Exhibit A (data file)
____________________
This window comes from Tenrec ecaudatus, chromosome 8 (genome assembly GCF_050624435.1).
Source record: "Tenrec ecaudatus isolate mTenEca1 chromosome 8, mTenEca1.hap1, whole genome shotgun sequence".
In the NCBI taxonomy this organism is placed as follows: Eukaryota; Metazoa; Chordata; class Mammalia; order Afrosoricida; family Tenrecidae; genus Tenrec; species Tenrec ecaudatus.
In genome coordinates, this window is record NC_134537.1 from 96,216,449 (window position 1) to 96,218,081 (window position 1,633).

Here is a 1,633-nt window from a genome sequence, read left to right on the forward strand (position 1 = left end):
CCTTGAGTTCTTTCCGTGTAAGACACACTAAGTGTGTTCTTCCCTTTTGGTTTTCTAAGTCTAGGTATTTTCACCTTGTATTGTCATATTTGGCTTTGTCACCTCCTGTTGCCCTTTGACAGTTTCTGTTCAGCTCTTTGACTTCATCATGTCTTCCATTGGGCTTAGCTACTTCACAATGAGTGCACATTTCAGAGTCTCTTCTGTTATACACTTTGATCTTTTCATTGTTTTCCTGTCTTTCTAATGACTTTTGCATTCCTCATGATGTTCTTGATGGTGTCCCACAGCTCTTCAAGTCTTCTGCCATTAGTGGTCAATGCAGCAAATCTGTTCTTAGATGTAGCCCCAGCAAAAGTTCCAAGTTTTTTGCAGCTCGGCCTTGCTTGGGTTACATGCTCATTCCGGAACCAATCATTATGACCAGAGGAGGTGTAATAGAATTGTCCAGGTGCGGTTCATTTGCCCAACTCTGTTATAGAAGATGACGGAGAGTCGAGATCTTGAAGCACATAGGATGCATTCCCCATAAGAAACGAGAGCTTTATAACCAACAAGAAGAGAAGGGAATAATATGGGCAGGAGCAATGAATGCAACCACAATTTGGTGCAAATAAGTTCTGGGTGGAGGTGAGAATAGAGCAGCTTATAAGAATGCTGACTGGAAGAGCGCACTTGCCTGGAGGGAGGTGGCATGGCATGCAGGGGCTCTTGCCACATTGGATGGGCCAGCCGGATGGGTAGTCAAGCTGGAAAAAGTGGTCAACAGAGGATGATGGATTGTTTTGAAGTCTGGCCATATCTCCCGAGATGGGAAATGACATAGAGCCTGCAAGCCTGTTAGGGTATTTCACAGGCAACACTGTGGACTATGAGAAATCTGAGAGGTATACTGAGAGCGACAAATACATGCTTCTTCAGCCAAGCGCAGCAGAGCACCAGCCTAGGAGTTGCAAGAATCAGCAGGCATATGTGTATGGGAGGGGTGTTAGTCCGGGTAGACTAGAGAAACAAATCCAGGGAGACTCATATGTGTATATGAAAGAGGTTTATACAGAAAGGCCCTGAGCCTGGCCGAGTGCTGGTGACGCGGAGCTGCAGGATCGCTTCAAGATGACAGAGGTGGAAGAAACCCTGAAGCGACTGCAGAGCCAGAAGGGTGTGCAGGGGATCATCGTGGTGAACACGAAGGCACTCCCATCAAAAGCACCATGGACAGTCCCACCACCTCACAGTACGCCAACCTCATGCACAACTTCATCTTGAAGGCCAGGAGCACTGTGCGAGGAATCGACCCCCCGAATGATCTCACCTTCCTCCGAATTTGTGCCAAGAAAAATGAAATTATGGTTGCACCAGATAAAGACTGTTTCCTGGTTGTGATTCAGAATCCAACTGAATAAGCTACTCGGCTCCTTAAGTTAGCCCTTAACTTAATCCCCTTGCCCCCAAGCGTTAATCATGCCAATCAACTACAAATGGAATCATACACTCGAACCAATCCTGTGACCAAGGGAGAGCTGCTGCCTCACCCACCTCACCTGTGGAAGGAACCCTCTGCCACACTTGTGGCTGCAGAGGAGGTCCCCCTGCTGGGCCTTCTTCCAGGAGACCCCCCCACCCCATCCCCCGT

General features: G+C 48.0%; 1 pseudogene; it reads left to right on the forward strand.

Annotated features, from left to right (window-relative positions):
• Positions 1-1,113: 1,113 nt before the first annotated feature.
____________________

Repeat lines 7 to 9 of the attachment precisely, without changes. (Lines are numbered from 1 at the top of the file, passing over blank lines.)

General features: G+C 48.0%; 1 pseudogene; it reads left to right on the forward strand.

Annotated features, from left to right (window-relative positions):
• Positions 1-1,113: 1,113 nt before the first annotated feature.